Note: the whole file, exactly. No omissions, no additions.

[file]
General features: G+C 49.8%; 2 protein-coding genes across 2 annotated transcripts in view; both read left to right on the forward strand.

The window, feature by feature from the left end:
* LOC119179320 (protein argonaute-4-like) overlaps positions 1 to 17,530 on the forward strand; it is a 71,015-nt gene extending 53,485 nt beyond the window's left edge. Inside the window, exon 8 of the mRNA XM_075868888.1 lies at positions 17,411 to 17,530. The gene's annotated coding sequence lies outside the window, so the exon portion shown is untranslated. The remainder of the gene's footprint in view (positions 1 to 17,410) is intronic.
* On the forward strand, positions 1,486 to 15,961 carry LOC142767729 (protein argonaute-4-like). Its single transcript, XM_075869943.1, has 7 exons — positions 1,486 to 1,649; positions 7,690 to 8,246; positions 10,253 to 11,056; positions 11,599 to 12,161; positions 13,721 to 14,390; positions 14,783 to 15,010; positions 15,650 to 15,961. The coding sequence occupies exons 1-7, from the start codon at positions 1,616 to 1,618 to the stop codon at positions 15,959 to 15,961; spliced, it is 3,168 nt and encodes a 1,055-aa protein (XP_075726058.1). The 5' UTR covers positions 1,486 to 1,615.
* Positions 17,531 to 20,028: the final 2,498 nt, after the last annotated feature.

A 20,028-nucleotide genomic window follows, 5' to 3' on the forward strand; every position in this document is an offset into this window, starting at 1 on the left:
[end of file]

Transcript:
General features: G+C 49.8%; 2 protein-coding genes across 2 annotated transcripts in view; both read left to right on the forward strand.

The window, feature by feature from the left end:
* LOC119179320 (protein argonaute-4-like) overlaps positions 1 to 17,530 on the forward strand; it is a 71,015-nt gene extending 53,485 nt beyond the window's left edge. Inside the window, exon 8 of the mRNA XM_075868888.1 lies at positions 17,411 to 17,530. The gene's annotated coding sequence lies outside the window, so the exon portion shown is untranslated. The remainder of the gene's footprint in view (positions 1 to 17,410) is intronic.
* On the forward strand, positions 1,486 to 15,961 carry LOC142767729 (protein argonaute-4-like). Its single transcript, XM_075869943.1, has 7 exons — positions 1,486 to 1,649; positions 7,690 to 8,246; positions 10,253 to 11,056; positions 11,599 to 12,161; positions 13,721 to 14,390; positions 14,783 to 15,010; positions 15,650 to 15,961. The coding sequence occupies exons 1-7, from the start codon at positions 1,616 to 1,618 to the stop codon at positions 15,959 to 15,961; spliced, it is 3,168 nt and encodes a 1,055-aa protein (XP_075726058.1). The 5' UTR covers positions 1,486 to 1,615.
* Positions 17,531 to 20,028: the final 2,498 nt, after the last annotated feature.

A 20,028-nucleotide genomic window follows, 5' to 3' on the forward strand; every position in this document is an offset into this window, starting at 1 on the left: